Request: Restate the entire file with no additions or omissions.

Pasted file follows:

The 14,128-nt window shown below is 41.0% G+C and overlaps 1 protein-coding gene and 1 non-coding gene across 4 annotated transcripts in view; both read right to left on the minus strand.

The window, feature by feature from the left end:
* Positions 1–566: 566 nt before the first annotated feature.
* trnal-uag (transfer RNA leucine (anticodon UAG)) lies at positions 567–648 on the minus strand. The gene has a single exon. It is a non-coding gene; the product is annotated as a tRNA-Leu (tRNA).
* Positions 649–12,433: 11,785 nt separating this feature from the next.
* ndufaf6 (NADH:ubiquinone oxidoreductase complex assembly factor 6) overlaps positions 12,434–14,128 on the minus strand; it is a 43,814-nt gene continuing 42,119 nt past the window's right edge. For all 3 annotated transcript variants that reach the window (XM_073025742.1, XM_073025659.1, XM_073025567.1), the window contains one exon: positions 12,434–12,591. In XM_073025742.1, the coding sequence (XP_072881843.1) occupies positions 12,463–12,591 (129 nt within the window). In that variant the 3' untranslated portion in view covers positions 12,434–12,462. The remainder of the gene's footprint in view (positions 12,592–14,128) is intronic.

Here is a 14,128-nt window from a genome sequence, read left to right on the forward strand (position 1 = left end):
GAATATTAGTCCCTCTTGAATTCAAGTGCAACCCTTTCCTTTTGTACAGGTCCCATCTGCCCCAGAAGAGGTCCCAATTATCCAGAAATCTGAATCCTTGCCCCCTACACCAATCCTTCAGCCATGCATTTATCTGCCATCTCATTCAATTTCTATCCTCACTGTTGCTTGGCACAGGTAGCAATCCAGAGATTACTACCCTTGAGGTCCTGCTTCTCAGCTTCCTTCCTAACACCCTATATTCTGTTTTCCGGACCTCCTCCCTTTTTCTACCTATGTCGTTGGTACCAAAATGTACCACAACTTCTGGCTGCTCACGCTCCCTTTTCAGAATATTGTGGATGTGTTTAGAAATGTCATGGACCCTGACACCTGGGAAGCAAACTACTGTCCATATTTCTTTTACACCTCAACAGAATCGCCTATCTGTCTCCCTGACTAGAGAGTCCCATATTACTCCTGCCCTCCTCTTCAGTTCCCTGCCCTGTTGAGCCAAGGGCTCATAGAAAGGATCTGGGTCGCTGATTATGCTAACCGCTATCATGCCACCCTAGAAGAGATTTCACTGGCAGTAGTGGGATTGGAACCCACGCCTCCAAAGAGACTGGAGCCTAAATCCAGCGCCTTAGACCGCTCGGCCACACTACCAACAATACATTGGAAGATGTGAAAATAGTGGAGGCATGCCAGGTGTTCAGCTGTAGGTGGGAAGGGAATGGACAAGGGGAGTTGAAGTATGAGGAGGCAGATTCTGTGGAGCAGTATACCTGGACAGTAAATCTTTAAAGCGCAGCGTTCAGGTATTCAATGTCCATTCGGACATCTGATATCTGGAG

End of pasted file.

The 14,128-nt window shown below is 41.0% G+C and overlaps 1 protein-coding gene and 1 non-coding gene across 4 annotated transcripts in view; both read right to left on the minus strand.

The window, feature by feature from the left end:
* Positions 1–566: 566 nt before the first annotated feature.
* trnal-uag (transfer RNA leucine (anticodon UAG)) lies at positions 567–648 on the minus strand. The gene has a single exon. It is a non-coding gene; the product is annotated as a tRNA-Leu (tRNA).
* Positions 649–12,433: 11,785 nt separating this feature from the next.
* ndufaf6 (NADH:ubiquinone oxidoreductase complex assembly factor 6) overlaps positions 12,434–14,128 on the minus strand; it is a 43,814-nt gene continuing 42,119 nt past the window's right edge. For all 3 annotated transcript variants that reach the window (XM_073025742.1, XM_073025659.1, XM_073025567.1), the window contains one exon: positions 12,434–12,591. In XM_073025742.1, the coding sequence (XP_072881843.1) occupies positions 12,463–12,591 (129 nt within the window). In that variant the 3' untranslated portion in view covers positions 12,434–12,462. The remainder of the gene's footprint in view (positions 12,592–14,128) is intronic.

Here is a 14,128-nt window from a genome sequence, read left to right on the forward strand (position 1 = left end):
GAATATTAGTCCCTCTTGAATTCAAGTGCAACCCTTTCCTTTTGTACAGGTCCCATCTGCCCCAGAAGAGGTCCCAATTATCCAGAAATCTGAATCCTTGCCCCCTACACCAATCCTTCAGCCATGCATTTATCTGCCATCTCATTCAATTTCTATCCTCACTGTTGCTTGGCACAGGTAGCAATCCAGAGATTACTACCCTTGAGGTCCTGCTTCTCAGCTTCCTTCCTAACACCCTATATTCTGTTTTCCGGACCTCCTCCCTTTTTCTACCTATGTCGTTGGTACCAAAATGTACCACAACTTCTGGCTGCTCACGCTCCCTTTTCAGAATATTGTGGATGTGTTTAGAAATGTCATGGACCCTGACACCTGGGAAGCAAACTACTGTCCATATTTCTTTTACACCTCAACAGAATCGCCTATCTGTCTCCCTGACTAGAGAGTCCCATATTACTCCTGCCCTCCTCTTCAGTTCCCTGCCCTGTTGAGCCAAGGGCTCATAGAAAGGATCTGGGTCGCTGATTATGCTAACCGCTATCATGCCACCCTAGAAGAGATTTCACTGGCAGTAGTGGGATTGGAACCCACGCCTCCAAAGAGACTGGAGCCTAAATCCAGCGCCTTAGACCGCTCGGCCACACTACCAACAATACATTGGAAGATGTGAAAATAGTGGAGGCATGCCAGGTGTTCAGCTGTAGGTGGGAAGGGAATGGACAAGGGGAGTTGAAGTATGAGGAGGCAGATTCTGTGGAGCAGTATACCTGGACAGTAAATCTTTAAAGCGCAGCGTTCAGGTATTCAATGTCCATTCGGACATCTGATATCTGGAG